Archive for August, 2007

The Day Everything Went Wrong

First I was offered a really good 2-week teaching job with decent money. Then it was taken away just as suddenly. No, they didn’t need anyone after all, the lady who usually does it had decided to do it after all, but in case they suddenly needed someone – would I mind being on stand-by, short-notice? (Yes, I would. And does that actually come as a surprise?)

I’ve not had a single call-back on the 10 or so flats I’ve noted my interest in. Estate agents are lazy buggers.

Then Kevin was offered a couple of projects which effectively means we will be spending Christmas apart. And I just hate that.

And finally my tenant informed me that he and his wife are ready to buy a place of their own so now it’s bye-bye and… and he was the one tenant I had that I could actually trust. I really, really don’t want to go back to using a letting agency as the last one I had totally screwed me over and no-one I’ve talked to have been able to recommend any – it seems most people’s experiences are bad all along the line. And that’s my only concern because I’m not happy for them at all, that they are now in a position to get a mortgage and set up on their own and all. It’s all about ME, it’s about ME being let down all over the place and everything I do turns into crap! (Best of luck Jean-Loup and Steph! You deserve it!)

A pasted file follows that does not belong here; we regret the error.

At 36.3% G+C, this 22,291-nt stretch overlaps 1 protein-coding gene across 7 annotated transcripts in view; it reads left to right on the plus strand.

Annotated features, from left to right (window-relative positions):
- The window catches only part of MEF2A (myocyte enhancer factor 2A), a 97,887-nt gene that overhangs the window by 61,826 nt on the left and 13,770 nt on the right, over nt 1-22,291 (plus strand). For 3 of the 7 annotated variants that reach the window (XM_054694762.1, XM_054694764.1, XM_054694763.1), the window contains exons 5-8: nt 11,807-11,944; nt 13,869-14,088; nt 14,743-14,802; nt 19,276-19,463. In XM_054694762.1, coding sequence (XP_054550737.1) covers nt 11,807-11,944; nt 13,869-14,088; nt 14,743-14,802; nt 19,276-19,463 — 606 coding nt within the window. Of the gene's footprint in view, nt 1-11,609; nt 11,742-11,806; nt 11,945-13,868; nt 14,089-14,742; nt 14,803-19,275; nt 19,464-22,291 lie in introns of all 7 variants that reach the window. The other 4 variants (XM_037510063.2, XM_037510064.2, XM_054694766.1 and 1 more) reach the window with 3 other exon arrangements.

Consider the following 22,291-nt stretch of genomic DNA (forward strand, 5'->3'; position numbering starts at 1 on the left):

But I may still be going to Slovenia to teach Danish for three weeks…


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On our way back from our holiday in Norway we took the ferry from Gothenburg to Kiel. This was a golden opportunity to see my oldest friend – old in the sense that I have known her my entire life. Of course, having spent the last decade or two in different countries, the contact has been sporadic at best, but it’s still managed to remain pretty much the same since childhood. And, annoyingly, she has a way of getting the finer (or less fine) points of my personality just right and gently poking fun at them… I clearly haven’t changed much since my mewling and puking days. It’s a frightening thought.

Inger has two beautiful and scarily well-behaved children. The last time we met them they stayed well out of the way having received interactive video games for Christmas – all we heard were muted thumps from the next room, at which their parents didn’t bat an eyelid. Not a scream to be heard. This time they joined us for the evening, participating in our generally grown-up conversation intelligently and maturely. Being used to the more turbulent war-fare of other households graced with the presence of offspring, this was a little eerie… I suspect that she and her Gerry Adams look-alike husband had either drugged them, spent years beating them into submission or – God-forbid – just done a damn good job of teaching them how to be human.